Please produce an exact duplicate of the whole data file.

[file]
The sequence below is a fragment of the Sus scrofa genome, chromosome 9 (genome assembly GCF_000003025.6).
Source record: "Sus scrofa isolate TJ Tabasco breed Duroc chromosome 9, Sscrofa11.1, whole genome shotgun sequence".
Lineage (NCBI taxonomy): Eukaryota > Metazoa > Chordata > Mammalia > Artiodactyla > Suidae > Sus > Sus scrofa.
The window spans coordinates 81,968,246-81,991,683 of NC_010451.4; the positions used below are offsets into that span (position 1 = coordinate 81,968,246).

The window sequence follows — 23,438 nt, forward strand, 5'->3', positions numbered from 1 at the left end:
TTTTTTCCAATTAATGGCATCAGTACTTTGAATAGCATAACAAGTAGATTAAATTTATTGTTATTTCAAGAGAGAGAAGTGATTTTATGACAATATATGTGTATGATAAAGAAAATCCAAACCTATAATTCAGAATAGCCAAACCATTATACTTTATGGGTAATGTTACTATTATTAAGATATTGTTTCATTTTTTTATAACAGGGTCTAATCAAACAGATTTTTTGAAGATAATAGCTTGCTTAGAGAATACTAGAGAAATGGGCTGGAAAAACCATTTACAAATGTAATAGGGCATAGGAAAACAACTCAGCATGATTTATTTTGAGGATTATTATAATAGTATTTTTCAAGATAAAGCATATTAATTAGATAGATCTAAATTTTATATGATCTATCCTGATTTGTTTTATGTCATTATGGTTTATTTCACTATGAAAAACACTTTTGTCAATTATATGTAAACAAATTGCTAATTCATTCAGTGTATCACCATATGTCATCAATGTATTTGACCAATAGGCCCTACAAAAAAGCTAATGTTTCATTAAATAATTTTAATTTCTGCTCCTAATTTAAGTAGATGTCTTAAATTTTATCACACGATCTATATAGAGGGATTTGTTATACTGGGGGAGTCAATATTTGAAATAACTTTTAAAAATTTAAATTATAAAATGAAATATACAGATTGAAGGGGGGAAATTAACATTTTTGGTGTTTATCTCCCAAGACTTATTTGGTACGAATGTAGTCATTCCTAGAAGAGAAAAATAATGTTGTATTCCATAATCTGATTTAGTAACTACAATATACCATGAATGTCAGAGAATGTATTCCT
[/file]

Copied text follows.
The sequence below is a fragment of the Sus scrofa genome, chromosome 9 (genome assembly GCF_000003025.6).
Source record: "Sus scrofa isolate TJ Tabasco breed Duroc chromosome 9, Sscrofa11.1, whole genome shotgun sequence".
Lineage (NCBI taxonomy): Eukaryota > Metazoa > Chordata > Mammalia > Artiodactyla > Suidae > Sus > Sus scrofa.
The window spans coordinates 81,968,246-81,991,683 of NC_010451.4; the positions used below are offsets into that span (position 1 = coordinate 81,968,246).

The window sequence follows — 23,438 nt, forward strand, 5'->3', positions numbered from 1 at the left end:
TTTTTTCCAATTAATGGCATCAGTACTTTGAATAGCATAACAAGTAGATTAAATTTATTGTTATTTCAAGAGAGAGAAGTGATTTTATGACAATATATGTGTATGATAAAGAAAATCCAAACCTATAATTCAGAATAGCCAAACCATTATACTTTATGGGTAATGTTACTATTATTAAGATATTGTTTCATTTTTTTATAACAGGGTCTAATCAAACAGATTTTTTGAAGATAATAGCTTGCTTAGAGAATACTAGAGAAATGGGCTGGAAAAACCATTTACAAATGTAATAGGGCATAGGAAAACAACTCAGCATGATTTATTTTGAGGATTATTATAATAGTATTTTTCAAGATAAAGCATATTAATTAGATAGATCTAAATTTTATATGATCTATCCTGATTTGTTTTATGTCATTATGGTTTATTTCACTATGAAAAACACTTTTGTCAATTATATGTAAACAAATTGCTAATTCATTCAGTGTATCACCATATGTCATCAATGTATTTGACCAATAGGCCCTACAAAAAAGCTAATGTTTCATTAAATAATTTTAATTTCTGCTCCTAATTTAAGTAGATGTCTTAAATTTTATCACACGATCTATATAGAGGGATTTGTTATACTGGGGGAGTCAATATTTGAAATAACTTTTAAAAATTTAAATTATAAAATGAAATATACAGATTGAAGGGGGGAAATTAACATTTTTGGTGTTTATCTCCCAAGACTTATTTGGTACGAATGTAGTCATTCCTAGAAGAGAAAAATAATGTTGTATTCCATAATCTGATTTAGTAACTACAATATACCATGAATGTCAGAGAATGTATTCCT